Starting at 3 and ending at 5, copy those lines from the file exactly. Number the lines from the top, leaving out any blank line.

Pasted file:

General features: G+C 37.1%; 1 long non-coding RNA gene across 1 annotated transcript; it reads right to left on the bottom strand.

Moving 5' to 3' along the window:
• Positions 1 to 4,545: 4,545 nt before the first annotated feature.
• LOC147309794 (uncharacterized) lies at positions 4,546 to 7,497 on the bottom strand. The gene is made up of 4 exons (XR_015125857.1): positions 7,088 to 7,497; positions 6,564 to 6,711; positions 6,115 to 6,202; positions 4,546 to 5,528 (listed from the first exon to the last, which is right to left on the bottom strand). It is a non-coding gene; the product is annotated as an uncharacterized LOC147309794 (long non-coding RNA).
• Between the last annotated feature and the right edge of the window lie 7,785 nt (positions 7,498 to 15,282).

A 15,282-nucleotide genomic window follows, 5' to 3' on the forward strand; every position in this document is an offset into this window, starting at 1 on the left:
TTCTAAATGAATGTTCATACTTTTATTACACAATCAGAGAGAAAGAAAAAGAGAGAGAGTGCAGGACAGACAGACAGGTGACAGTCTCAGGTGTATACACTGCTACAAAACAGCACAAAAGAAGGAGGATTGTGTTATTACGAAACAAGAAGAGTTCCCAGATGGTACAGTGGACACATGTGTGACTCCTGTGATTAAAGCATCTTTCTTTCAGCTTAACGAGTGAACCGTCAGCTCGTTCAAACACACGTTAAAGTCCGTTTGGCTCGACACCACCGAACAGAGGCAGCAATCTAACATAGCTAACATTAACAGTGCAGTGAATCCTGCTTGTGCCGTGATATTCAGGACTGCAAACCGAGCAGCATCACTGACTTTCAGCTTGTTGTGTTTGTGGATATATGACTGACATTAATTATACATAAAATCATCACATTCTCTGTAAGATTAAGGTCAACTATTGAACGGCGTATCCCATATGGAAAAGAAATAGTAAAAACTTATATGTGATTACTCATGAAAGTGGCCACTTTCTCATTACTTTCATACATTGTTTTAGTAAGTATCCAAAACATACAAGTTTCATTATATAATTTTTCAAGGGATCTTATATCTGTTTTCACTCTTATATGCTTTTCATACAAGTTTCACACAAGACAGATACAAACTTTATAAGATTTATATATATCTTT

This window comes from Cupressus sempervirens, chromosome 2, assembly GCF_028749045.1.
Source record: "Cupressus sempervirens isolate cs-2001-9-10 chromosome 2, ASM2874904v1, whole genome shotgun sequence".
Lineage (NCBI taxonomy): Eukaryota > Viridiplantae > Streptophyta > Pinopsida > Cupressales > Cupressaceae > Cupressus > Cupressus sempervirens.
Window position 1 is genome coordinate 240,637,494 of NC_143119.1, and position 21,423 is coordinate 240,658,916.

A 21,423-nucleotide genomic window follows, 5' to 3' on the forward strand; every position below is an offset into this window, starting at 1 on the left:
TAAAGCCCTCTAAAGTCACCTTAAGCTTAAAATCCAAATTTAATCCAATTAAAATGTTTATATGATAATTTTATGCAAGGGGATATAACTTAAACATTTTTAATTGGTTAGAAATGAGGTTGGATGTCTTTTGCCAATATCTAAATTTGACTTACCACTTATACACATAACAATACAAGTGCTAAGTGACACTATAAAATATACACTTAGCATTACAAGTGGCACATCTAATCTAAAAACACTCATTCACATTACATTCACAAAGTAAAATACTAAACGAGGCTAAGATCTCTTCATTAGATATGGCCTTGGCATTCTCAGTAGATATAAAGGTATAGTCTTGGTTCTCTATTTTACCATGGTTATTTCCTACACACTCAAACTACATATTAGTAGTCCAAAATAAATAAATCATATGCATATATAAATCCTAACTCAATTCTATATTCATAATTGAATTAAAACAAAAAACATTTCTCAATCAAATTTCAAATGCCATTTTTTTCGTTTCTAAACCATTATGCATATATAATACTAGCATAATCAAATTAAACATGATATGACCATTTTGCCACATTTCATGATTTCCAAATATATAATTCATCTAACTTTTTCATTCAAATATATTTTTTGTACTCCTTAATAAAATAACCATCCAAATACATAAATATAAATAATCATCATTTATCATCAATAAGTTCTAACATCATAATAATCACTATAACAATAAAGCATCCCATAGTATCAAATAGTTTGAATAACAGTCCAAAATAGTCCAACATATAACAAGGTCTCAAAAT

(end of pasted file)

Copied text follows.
• Positions 1 to 4,545: 4,545 nt before the first annotated feature.
• LOC147309794 (uncharacterized) lies at positions 4,546 to 7,497 on the bottom strand. The gene is made up of 4 exons (XR_015125857.1): positions 7,088 to 7,497; positions 6,564 to 6,711; positions 6,115 to 6,202; positions 4,546 to 5,528 (listed from the first exon to the last, which is right to left on the bottom strand). It is a non-coding gene; the product is annotated as an uncharacterized LOC147309794 (long non-coding RNA).
• Between the last annotated feature and the right edge of the window lie 7,785 nt (positions 7,498 to 15,282).